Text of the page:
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Prometheus Close Up

3 Mar 2010, 19:34 UTC
Prometheus Close Up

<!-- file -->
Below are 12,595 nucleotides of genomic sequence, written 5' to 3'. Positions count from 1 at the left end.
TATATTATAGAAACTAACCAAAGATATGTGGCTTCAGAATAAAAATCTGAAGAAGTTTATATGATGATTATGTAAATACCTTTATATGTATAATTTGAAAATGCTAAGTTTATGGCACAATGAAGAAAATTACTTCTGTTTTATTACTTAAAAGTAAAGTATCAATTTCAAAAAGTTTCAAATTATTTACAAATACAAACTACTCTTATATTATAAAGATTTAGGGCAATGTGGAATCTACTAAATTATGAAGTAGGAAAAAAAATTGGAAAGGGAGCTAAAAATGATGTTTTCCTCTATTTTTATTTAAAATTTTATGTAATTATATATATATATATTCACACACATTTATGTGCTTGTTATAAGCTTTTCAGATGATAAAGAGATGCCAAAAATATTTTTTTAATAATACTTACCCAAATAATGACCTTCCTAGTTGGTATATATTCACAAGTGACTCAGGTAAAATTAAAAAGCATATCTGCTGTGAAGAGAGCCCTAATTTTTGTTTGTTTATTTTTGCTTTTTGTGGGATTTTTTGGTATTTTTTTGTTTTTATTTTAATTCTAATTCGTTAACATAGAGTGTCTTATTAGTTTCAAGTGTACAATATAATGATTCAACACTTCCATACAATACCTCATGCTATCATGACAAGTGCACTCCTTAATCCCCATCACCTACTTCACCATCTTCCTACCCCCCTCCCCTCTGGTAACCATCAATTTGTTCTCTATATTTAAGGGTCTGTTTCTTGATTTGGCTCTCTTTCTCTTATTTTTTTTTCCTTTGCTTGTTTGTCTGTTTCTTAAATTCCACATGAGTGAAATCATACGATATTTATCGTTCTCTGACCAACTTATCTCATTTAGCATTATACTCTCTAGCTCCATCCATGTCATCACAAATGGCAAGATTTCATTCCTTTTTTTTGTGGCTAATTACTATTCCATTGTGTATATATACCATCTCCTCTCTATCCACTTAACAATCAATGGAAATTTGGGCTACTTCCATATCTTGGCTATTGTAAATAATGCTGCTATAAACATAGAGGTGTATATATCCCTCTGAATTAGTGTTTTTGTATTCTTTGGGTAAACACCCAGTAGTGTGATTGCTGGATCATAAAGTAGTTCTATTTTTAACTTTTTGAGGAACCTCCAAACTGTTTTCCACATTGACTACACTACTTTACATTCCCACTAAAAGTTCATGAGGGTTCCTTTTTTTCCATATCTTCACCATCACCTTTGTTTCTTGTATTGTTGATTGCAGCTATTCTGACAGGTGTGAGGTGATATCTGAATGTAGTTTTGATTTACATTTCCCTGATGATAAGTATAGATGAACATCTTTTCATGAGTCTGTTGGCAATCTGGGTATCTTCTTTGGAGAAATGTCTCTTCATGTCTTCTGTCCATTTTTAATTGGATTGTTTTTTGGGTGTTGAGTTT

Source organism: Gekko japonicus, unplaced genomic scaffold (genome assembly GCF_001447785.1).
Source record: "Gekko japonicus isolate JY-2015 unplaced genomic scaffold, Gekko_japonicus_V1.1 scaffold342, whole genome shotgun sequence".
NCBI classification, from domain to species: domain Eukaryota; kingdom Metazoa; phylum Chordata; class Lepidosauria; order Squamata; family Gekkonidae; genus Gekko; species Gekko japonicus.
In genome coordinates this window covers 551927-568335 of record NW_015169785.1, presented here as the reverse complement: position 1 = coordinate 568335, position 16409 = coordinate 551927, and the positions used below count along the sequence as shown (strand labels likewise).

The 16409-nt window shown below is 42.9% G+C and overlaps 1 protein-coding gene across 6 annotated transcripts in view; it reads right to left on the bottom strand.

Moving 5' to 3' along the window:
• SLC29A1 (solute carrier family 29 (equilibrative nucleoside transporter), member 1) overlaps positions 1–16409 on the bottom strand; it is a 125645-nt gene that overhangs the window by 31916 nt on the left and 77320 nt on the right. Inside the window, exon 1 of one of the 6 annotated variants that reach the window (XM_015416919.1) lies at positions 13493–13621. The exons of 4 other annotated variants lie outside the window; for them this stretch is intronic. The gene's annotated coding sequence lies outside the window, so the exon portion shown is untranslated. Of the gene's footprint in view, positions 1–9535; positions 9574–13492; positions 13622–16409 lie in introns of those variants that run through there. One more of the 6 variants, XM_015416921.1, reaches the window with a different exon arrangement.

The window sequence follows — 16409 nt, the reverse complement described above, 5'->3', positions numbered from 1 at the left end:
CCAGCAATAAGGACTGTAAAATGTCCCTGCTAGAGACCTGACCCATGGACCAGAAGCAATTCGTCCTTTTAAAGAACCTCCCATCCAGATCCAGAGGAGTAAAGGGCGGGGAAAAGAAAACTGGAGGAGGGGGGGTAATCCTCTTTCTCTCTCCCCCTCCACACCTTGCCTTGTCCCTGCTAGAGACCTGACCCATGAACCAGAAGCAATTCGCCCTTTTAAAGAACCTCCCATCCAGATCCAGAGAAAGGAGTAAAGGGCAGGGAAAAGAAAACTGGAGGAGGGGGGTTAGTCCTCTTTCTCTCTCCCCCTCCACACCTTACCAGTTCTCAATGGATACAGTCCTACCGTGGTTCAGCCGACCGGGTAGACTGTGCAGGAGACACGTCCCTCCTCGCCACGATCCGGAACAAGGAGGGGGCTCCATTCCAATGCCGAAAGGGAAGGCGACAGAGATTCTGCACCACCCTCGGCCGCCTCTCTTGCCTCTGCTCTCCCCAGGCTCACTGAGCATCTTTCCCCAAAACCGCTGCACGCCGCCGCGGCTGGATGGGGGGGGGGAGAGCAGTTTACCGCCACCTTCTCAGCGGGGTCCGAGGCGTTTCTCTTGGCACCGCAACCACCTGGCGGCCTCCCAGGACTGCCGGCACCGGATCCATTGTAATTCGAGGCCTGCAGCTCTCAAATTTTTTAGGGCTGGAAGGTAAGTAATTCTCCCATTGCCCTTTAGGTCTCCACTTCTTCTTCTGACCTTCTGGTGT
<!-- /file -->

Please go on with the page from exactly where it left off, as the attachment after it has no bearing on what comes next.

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From time to time this blog has wondered about Black Holes within our solar system. From deep within Saturn's Ring system, our Cassini spacecraft has captured the closest views yet of the mysterious moon Prometheus. Prometheus and Pandora are called shepherd moons because they appear to hold F Ring in place. At one time the Rings were thought to exist inside a mathematical "Roche Limit." Outside this limit moons could form, and inside they would break up tidally to form Ring fragments. Prometheus has a density of barely 0.27 g/cc, barely 1/4 that of liquid water. It is odd that objects with a density less than liquid exist inside the Roche Limit, within which liquid objects are not supposed to exist at all. Prometheus leaves big gaps in the F Ring, causing particles to spiral toward the moon in tight strands. The spiralling strands are indicators of a magnetic field. Presence of a magnetic field from a tiny moon would be indication of a singularity. If Prometheus' 10^17 kg mass contained a 10^11 kg singularity, the moon would not collapse. Presence of a singularity would hold Prometheus together within Roche's Limit. The singularity would rotate within Prometheus, powering the moon's ...

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